Greeks Go Green boosts change through simple steps

When University of Nebraska-Lincoln Greek chapter houses have as many as 70 residents, it can be difficult to maintain a sustainable and eco-friendly environment.

Thanks to a project introduced in the fall of 2014 called Greeks Go Green, making the Greek community of 3,980 members more sustainable could be achieved through education and simple action.

The project encountered a rocky start when the leadership fell away and the project had little success.  This year with new leadership and clear goals, the program has been rebuilt.  Erin Husmann, a sophomore at the university and a member of both the Environmental Sustainability Committee and Gamma Phi Beta, took the project under her wing.

“I saw the opportunity to become involved with something I felt passionate about, and so I did it,” she said.


Greeks Go Green has established a house audit rating system that checks each home’s sustainable living choices, such as recycling, use of plastic and energy and how much waste each is producing.

Another goal of the Greeks Go Green project is to have a representative from each Greek chapter to be the liaison between the project and the chapters.  These representatives will educate their individual chapters on how to be more sustainable.

Nicole Bakenhus, the representative for Gamma Phi Beta, said she grew up in a family that recycled everything.  When she came to college, she learned that living a “green” lifestyle is more than recycling, but it’s also about spreading the word and helping others go “green.”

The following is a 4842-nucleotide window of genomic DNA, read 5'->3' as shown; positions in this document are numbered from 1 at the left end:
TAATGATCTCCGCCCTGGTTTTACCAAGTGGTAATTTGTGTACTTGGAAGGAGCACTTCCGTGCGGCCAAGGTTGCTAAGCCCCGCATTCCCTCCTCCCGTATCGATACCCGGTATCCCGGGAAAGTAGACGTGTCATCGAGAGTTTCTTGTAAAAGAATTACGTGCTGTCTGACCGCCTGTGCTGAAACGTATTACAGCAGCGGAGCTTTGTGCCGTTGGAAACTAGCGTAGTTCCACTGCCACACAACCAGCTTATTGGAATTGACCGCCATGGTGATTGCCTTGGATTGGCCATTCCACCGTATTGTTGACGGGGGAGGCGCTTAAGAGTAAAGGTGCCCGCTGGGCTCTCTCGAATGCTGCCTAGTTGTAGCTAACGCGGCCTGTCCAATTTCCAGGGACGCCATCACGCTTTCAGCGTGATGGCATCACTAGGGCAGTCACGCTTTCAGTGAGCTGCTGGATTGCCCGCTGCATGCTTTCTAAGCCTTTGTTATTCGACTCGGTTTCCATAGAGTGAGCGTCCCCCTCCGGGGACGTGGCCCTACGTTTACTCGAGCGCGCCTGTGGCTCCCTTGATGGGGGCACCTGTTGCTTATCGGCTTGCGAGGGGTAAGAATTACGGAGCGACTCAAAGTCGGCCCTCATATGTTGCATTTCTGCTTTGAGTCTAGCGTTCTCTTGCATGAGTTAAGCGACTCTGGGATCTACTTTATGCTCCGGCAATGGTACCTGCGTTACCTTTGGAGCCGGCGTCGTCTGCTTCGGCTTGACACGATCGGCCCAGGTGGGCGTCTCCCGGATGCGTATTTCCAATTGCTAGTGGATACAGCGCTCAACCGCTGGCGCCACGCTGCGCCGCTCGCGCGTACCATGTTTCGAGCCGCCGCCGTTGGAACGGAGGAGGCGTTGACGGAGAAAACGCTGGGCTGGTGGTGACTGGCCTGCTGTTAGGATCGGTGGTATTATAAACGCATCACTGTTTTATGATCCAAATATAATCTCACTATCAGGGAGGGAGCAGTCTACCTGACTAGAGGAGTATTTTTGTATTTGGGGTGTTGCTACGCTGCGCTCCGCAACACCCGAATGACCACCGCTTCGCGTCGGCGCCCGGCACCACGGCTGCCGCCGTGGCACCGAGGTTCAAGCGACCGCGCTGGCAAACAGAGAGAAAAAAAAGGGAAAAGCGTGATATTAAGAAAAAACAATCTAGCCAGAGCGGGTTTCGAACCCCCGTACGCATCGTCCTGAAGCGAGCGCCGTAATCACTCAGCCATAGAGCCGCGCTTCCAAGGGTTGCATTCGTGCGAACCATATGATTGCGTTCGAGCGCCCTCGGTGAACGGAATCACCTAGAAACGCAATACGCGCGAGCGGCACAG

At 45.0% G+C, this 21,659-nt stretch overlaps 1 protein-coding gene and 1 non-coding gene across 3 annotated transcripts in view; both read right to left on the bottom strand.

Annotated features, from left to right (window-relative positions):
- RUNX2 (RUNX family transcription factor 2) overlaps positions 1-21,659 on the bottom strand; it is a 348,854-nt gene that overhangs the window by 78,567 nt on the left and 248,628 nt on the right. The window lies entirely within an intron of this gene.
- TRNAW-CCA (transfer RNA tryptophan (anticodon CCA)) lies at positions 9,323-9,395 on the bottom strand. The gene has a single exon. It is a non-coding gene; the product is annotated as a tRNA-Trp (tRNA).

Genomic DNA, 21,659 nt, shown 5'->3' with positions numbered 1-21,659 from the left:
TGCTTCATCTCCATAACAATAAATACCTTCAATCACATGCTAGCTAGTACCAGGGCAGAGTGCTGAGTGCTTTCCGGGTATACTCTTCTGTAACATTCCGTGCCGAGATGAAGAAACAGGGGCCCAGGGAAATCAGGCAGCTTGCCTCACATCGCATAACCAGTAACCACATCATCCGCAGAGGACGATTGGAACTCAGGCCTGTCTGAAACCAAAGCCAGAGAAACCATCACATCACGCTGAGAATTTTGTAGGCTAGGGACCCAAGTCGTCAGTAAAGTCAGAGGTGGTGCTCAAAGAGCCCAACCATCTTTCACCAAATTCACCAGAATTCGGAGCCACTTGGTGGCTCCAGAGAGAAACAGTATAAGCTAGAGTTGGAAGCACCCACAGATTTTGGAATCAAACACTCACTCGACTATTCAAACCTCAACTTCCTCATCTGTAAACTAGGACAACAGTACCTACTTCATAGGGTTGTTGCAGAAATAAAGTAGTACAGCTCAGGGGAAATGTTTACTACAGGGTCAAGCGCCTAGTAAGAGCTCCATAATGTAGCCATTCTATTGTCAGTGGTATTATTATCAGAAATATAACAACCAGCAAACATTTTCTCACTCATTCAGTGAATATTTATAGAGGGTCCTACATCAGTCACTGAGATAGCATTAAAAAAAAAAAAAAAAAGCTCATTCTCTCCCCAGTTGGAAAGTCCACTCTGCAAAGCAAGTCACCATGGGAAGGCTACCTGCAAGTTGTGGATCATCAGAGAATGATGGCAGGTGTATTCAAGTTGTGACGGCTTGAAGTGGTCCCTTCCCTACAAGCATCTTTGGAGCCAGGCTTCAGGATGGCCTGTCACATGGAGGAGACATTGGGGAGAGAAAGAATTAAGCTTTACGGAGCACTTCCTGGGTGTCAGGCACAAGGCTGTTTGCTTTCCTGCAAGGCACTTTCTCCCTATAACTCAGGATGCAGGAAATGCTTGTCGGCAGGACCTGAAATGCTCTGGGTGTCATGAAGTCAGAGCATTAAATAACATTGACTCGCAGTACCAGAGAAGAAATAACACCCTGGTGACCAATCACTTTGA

Her responsibilities as a representative include attending meetings, sharing her ideas on sustainable actions and being responsible for her chapter and it’s efforts.

“What I have discovered is the simplicity it takes to make the Greek system greener,” Bakenhus said.  “Greek homes aren’t necessarily not eco-friendly, but there are so many ways to improve.”

Some simple actions Greeks Go Green suggest to Greek chapters include putting stickers next to light switches reminding members to turn off the lights and using reusable dishes and silverware as opposed to plastic.

Measures have been taken by a number of Greek homes, and Husmann said she was pleasantly surprised with the results of the Fall 2016 audit results.  However, there is room for improvement.

Both Husmann and Bakenhus see success with Greeks Go Green going forward.  Small steps and simple education about sustainable living will make a great impact on the university, they said.

“Through the house audits and our overall education on green living, we are hoping that more people will recognize the importance of living sustainably,” Husmann said.  “The Greek system can blaze the trail of sorts for this movement on campus.”

 

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